To achieve that fullness, what little cast there is has to go a long way. In at least one case, it falls to a single actor (here, Jerry Sciarrio) to animate eight different characters, and those that inhabit just one (Sarah Uptagrafft as Emily Webb) or two (James Pendleton and Page Byers) have to provide a solid dramatic core for the rest. Pendleton's bright-eyed, golly-gee George Gibbs charms, whereas Uptagrafft is unfortunately prone to the same gaspy melodrama that has typified her roles since Church Basement Ladies. Byers and Maria Caprile both bring delicate differences to their matriarchal roles, with Caprile adopting a jaded monotone that benefits the wry humor of some of her lines. Sound effects like train whistles or clinking milk bottles embellish the actors' prop-less efforts.
Thematically, Our Town is microscopic as well as macroscopic, seeing the details of mundanity and the vastness of eternity as two essential parts of the same whole. Interplayers' adaptation has remained true to this, shrinking the cast count while keeping both the subtleties and enduring appeal of Our Town unchanged. ♦
Our Town • Through Dec. 14: Wed-Sat, 7:30 pm; Sun, 2 pm • $28 ($22 senior/military, $12 student) • Interplayers Theatre • 174 S. Howard • 455-7529 • interplayerstheatre.org
The Broadway set of Neil Simon’s Brighton Beach Memoirs was barely in storage when the play received its Northwest premiere at Interplayers in 1986. That was the professional theater’s sixth season, and Memoirs had proven such a hit that, at just shy of 1,300 performances, it had run for half of Interplayers’ existence.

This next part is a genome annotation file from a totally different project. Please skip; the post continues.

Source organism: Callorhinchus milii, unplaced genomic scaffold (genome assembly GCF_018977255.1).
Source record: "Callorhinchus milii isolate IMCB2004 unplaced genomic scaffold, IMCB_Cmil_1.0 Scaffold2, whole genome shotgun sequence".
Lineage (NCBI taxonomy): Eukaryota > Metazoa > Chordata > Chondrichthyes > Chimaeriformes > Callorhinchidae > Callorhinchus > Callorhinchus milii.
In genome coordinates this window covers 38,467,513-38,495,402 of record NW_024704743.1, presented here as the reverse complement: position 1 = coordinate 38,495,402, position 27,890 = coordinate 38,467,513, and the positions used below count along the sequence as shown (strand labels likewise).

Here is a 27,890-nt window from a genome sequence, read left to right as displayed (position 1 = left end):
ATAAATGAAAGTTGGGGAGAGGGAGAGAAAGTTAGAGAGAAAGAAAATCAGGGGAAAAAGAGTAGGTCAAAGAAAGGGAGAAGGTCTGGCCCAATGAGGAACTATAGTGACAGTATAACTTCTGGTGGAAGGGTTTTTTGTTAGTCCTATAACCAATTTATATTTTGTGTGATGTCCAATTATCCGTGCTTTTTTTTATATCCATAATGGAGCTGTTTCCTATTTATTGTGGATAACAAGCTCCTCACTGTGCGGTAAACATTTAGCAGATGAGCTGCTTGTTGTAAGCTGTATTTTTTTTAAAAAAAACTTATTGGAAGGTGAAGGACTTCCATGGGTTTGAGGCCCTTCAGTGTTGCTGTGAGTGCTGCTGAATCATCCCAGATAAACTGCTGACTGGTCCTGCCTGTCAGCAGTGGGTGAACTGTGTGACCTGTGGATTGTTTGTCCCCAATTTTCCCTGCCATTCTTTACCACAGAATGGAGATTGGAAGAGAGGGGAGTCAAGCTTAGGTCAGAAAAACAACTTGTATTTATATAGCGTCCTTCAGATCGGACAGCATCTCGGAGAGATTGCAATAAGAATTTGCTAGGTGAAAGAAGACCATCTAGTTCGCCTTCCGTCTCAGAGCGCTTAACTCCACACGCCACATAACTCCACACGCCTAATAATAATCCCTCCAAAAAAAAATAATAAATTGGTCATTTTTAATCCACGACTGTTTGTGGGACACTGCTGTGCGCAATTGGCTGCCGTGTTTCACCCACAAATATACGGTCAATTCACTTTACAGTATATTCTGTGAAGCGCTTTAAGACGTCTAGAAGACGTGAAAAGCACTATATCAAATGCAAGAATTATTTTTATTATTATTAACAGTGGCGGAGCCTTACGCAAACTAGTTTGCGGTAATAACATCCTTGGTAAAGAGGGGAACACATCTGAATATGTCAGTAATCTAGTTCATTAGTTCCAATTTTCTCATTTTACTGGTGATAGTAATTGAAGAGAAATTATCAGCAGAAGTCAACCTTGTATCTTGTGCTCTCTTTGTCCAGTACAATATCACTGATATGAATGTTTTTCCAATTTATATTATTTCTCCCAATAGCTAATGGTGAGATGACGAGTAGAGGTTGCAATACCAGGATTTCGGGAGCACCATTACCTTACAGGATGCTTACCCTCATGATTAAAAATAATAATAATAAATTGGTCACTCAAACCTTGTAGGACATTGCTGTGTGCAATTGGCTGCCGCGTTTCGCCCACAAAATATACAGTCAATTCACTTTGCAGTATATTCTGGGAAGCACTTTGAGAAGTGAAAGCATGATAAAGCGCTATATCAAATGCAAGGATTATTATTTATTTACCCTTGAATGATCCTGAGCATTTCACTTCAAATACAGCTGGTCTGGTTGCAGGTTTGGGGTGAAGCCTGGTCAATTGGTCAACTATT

Twenty-seven years on, Simon has several film adaptations (the only popular gauge of a play’s true merit, it seems) as well as Tony Awards and a Pulitzer to his name. And Interplayers, having weathered its recent sky-is-falling hardships, is clearly still around too. Its 33rd season is a conscious attempt to regroup by staging material that is tried and tested. Or staid, if you’re feeling uncharitable.
Directed by Interplayers’ go-to guy Michael Weaver, Brighton Beach Memoirs is a fair indication that the theater’s retreat into the conventional was a good move. Though meticulously tidy and about as revelatory as a fortune cookie, Simon’s play nevertheless mixes humor, drama and pathos in equally satisfying parts. In this production, Nich Witham plays oversexed 15-year-old narrator Eugene Jerome as hyperactively exuberant instead of the more common take, introspective and despondent. That makes Witham’s Gene slightly more fun to watch, but he also appears more child than adolescent at the expense of credibility.